While searching for images of highway interchanges in urban areas, I came across these historic aerial photos of Detroit on a message board, showing how the city fabric has slowly eroded. It's a remarkable record of a process that has scarred many other American cities.
1949: Here's what the east side of the city looked like right at the middle of the century, with Gratiot Avenue forming the diagonal. Detroit was a big, bustling city.
1952: Just a few years later though, urban renewal and other city-clearing initiatives were already leaving their mark.
1961: Almost a decade later, you can see a large space south of Gratiot had been cleared to make way for Lafayette Park, a neighborhood of high-rise residential towers.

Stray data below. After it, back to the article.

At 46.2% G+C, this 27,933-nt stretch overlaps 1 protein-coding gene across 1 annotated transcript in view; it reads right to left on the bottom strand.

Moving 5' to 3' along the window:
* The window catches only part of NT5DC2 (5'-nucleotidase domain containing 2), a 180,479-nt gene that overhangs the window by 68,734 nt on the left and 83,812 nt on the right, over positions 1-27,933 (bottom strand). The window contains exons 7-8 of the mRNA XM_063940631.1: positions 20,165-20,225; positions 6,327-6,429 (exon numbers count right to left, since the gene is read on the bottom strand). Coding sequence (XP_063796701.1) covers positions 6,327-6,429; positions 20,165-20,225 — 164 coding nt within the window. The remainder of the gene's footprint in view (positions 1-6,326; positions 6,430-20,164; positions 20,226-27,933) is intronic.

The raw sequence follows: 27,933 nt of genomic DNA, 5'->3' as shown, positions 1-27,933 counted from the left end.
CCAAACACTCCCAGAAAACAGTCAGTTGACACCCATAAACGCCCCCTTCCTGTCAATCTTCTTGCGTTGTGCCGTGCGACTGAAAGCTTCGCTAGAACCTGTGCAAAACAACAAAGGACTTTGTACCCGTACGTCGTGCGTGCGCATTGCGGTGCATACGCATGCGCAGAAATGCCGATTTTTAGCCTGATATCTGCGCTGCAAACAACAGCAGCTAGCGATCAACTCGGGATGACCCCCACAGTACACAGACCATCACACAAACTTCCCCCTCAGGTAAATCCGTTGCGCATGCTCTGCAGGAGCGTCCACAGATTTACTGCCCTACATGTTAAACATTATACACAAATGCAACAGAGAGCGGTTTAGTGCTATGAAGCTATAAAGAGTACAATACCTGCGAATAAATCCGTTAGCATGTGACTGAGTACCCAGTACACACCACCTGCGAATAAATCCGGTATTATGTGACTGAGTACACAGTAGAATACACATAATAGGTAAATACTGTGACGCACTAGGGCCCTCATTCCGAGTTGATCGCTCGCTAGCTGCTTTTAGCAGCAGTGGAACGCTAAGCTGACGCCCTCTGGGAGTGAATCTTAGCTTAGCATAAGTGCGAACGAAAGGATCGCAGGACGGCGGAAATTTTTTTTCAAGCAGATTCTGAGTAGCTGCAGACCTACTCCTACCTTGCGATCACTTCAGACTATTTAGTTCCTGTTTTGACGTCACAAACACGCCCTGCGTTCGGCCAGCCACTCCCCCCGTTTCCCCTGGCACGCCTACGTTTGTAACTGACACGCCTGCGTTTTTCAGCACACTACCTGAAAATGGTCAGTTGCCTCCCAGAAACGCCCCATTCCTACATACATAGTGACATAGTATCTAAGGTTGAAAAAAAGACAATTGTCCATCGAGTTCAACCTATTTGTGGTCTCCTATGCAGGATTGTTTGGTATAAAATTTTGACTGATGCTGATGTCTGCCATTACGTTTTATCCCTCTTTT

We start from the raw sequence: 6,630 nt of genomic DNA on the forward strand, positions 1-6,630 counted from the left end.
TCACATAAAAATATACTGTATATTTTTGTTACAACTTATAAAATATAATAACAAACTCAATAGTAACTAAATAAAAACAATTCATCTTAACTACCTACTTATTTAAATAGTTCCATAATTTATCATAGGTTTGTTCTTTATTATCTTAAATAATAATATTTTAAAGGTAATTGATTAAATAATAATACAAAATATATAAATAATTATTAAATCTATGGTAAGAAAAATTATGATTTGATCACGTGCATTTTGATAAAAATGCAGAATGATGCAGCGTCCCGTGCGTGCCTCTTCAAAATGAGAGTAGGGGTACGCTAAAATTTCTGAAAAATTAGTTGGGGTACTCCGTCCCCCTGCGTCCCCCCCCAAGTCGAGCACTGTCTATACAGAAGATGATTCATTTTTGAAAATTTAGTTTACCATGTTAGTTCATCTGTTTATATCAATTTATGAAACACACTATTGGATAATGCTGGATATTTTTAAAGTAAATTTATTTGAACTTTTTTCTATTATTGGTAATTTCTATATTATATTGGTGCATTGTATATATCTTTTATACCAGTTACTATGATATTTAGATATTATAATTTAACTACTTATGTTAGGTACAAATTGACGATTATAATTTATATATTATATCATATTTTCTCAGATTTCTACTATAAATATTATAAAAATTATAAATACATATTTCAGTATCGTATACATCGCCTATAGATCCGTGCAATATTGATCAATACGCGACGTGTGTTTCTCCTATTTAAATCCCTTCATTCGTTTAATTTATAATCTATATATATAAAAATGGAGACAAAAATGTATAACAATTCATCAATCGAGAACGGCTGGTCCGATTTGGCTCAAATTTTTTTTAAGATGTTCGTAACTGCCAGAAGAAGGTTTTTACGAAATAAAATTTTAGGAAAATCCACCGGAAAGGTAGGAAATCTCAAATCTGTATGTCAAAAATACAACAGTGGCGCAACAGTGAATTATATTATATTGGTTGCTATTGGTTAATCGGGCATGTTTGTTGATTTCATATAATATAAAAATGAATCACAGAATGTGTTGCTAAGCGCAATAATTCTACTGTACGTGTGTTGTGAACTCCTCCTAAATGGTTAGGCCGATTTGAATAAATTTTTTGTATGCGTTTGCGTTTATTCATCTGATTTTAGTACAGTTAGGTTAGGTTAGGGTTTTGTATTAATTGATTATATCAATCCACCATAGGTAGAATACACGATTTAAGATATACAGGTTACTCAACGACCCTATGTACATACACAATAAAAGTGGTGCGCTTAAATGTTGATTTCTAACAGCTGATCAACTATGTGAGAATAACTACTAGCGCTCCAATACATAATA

1967: By the mid-1960s, land was cleared and buildings destroyed to make way for Interstate 375.
1981: The freeway is complete, along with a monster interchange. The tight network of small streets and small blocks has been replaced by mega blocks.
1997: By the turn of the century, the area is almost unrecognizable.
Finally, in this recent shot, you see that the new Tigers Stadium has entered the landscape, surrounded by a field of parking.
Can this process be reversed? Well, the city of Detroit is considering the removal of I-375, so there is hope.
Thanks to user GSGeorge at the forum AtDetroit.net for sharing the first five of these images. The originals up to 1997 — and other aerial photographs from all over the city — can be found in this image repository maintained by Wayne State University.
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Angie Schmitt is a newspaper reporter-turned planner/advocate who manages the Streetsblog Network from glamorous Cleveland, Ohio. She also writes about urban issues particular to the industrial Midwest at Rustwire.com.